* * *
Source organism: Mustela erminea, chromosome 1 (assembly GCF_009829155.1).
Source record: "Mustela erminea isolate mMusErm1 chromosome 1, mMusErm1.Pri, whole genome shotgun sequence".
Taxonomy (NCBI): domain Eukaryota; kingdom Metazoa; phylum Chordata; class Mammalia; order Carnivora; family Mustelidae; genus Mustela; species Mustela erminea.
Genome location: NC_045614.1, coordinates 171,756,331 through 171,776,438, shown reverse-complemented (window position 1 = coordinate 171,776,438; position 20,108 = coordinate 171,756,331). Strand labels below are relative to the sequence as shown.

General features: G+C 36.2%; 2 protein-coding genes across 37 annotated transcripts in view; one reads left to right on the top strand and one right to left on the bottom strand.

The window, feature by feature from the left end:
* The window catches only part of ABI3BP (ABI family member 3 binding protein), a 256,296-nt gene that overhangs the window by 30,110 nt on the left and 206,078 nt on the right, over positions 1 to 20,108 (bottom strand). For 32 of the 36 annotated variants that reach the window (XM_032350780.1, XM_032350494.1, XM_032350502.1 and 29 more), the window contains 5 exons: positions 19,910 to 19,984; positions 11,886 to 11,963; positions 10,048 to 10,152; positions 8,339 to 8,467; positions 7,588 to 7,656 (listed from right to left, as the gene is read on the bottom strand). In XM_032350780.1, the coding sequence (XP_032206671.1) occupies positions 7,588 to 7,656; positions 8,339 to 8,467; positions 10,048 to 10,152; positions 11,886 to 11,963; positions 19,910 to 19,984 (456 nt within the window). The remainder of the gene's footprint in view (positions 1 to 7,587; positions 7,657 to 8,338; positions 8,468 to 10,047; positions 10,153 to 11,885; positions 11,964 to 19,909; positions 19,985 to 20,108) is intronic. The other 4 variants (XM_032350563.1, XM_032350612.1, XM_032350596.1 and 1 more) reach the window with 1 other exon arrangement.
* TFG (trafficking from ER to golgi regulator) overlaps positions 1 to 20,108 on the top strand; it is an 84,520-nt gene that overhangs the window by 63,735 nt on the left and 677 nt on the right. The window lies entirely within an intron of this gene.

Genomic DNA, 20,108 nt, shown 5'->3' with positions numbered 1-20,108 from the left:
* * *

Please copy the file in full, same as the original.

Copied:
Source organism: Mustela erminea, chromosome 1 (assembly GCF_009829155.1).
Source record: "Mustela erminea isolate mMusErm1 chromosome 1, mMusErm1.Pri, whole genome shotgun sequence".
Taxonomy (NCBI): domain Eukaryota; kingdom Metazoa; phylum Chordata; class Mammalia; order Carnivora; family Mustelidae; genus Mustela; species Mustela erminea.
Genome location: NC_045614.1, coordinates 171,756,331 through 171,776,438, shown reverse-complemented (window position 1 = coordinate 171,776,438; position 20,108 = coordinate 171,756,331). Strand labels below are relative to the sequence as shown.

General features: G+C 36.2%; 2 protein-coding genes across 37 annotated transcripts in view; one reads left to right on the top strand and one right to left on the bottom strand.

The window, feature by feature from the left end:
* The window catches only part of ABI3BP (ABI family member 3 binding protein), a 256,296-nt gene that overhangs the window by 30,110 nt on the left and 206,078 nt on the right, over positions 1 to 20,108 (bottom strand). For 32 of the 36 annotated variants that reach the window (XM_032350780.1, XM_032350494.1, XM_032350502.1 and 29 more), the window contains 5 exons: positions 19,910 to 19,984; positions 11,886 to 11,963; positions 10,048 to 10,152; positions 8,339 to 8,467; positions 7,588 to 7,656 (listed from right to left, as the gene is read on the bottom strand). In XM_032350780.1, the coding sequence (XP_032206671.1) occupies positions 7,588 to 7,656; positions 8,339 to 8,467; positions 10,048 to 10,152; positions 11,886 to 11,963; positions 19,910 to 19,984 (456 nt within the window). The remainder of the gene's footprint in view (positions 1 to 7,587; positions 7,657 to 8,338; positions 8,468 to 10,047; positions 10,153 to 11,885; positions 11,964 to 19,909; positions 19,985 to 20,108) is intronic. The other 4 variants (XM_032350563.1, XM_032350612.1, XM_032350596.1 and 1 more) reach the window with 1 other exon arrangement.
* TFG (trafficking from ER to golgi regulator) overlaps positions 1 to 20,108 on the top strand; it is an 84,520-nt gene that overhangs the window by 63,735 nt on the left and 677 nt on the right. The window lies entirely within an intron of this gene.

Genomic DNA, 20,108 nt, shown 5'->3' with positions numbered 1-20,108 from the left: